I’ve been reflecting on the day spent learning about the Relationships Foundation‘s new tool, the Relationship Health Audit. It’s based on a model of organisational relationships which looks at five broad aspects of the health of a relationship.
Commonality – valuing similarity and difference
Parity – the use and abuse of power
Multiplexity – breadth of knowledge
Continuity – shared time over time
Directness – the quality of the communication process
That framework is explained in more detail here.In order to pursue this I had to park my own mental model (ie prejudice) about words like “tools” to describe things to do with managing people and the limits of psychometrics etc.
Actually, I thought their approach made a lot of sense and may prove a simple, non-threatening way for organisations to pay attention to the quality of their relationships, instead of the traditional focus only on the transactions within them. I think the word “audit” gives a somewhat misleading idea of what this process does. “Audit” is normally associated with putting fixed values on things, many of which are highly un-fixed and intangible. On the other hand, its origins are in the idea of hearing, which is a lot more human sounding.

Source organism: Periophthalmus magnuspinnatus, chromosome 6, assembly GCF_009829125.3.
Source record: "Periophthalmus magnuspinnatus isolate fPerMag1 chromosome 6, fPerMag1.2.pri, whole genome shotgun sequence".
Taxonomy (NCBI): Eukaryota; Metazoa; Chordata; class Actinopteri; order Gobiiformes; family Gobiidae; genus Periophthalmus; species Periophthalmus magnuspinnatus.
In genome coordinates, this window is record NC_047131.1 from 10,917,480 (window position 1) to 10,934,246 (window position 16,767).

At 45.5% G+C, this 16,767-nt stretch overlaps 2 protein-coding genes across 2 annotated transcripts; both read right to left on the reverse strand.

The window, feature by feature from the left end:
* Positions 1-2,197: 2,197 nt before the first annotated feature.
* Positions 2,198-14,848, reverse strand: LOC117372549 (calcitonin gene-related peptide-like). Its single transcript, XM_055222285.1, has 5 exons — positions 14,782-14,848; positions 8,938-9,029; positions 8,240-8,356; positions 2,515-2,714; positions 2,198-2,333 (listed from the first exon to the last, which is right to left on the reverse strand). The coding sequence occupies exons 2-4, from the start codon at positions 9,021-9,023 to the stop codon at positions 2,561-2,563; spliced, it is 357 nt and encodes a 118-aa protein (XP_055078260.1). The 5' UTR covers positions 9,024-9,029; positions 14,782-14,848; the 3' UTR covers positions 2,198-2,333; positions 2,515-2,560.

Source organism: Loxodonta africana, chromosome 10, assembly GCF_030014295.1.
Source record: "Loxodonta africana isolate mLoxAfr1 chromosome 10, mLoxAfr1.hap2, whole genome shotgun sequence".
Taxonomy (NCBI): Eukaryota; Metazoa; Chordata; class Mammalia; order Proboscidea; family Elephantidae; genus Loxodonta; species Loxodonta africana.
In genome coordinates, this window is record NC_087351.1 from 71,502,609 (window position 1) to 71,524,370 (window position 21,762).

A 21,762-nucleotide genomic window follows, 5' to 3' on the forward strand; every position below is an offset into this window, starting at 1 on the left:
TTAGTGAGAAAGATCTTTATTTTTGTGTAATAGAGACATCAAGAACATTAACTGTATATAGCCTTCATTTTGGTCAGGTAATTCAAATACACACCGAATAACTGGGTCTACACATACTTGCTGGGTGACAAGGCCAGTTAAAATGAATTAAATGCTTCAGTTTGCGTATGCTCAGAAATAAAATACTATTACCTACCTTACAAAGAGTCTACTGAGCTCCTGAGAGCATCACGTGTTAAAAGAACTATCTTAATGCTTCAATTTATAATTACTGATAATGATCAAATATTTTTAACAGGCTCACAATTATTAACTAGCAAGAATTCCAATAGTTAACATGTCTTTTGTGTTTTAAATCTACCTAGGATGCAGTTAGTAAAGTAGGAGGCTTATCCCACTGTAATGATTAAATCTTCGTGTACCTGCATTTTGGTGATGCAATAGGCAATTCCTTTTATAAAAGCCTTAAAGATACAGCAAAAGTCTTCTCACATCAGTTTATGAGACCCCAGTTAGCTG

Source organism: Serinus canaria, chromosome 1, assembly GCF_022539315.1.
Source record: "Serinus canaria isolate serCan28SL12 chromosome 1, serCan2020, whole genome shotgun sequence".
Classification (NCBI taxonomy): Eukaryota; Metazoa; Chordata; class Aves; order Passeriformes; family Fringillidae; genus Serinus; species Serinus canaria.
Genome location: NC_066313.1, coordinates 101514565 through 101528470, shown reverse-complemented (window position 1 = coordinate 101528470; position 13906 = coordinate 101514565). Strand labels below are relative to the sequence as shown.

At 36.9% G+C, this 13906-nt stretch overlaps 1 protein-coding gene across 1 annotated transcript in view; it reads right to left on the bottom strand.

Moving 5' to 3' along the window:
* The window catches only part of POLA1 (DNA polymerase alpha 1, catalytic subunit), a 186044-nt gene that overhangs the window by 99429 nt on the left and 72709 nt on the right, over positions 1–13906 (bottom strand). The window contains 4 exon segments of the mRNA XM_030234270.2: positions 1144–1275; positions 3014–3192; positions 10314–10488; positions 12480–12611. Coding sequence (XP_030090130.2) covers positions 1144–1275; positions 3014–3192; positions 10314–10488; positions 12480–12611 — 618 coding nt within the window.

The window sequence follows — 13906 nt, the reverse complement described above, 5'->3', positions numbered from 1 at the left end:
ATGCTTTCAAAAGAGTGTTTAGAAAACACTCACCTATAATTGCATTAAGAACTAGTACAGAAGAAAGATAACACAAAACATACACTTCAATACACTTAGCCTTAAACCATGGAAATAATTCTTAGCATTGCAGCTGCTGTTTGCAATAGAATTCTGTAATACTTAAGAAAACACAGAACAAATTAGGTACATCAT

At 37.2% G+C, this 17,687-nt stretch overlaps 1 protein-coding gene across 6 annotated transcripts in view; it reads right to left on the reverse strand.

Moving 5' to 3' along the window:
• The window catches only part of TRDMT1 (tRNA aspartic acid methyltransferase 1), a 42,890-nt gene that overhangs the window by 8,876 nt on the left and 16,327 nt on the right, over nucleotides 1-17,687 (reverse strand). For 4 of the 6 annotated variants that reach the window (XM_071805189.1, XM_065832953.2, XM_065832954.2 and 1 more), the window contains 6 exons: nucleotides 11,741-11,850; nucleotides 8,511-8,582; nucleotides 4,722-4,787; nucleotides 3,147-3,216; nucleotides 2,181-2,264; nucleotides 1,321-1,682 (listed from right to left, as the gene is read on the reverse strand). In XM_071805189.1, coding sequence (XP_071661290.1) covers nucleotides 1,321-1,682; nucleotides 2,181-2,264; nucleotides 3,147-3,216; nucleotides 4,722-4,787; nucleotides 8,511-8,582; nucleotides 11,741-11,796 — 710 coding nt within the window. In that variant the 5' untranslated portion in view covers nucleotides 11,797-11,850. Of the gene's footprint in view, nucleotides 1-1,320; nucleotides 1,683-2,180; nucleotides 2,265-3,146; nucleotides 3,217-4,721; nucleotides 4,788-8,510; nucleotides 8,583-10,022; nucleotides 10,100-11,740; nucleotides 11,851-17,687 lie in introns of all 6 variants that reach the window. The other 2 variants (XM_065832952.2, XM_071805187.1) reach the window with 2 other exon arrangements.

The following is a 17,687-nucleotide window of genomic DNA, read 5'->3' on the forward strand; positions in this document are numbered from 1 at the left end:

The Foundation argues that this approach is more appealing to organisations which are wary of “touchy-feely” approaches to human isuses. That makes sense, though I think there is something a bit mythical about the idea that most people in organisations are very attached to purely mechanistic ideas of how to organise things. (More on this later.)
Anyhow, the proof of the pudding is in the eating, and people in the session with me found that the Audit approach did help them identify relationship issues they’d not thought about before. And the idea is that the Audit assessment is not really an attempt to measure the health of a relationship – more a way of starting a conversation about it, which seems fairly practical to me.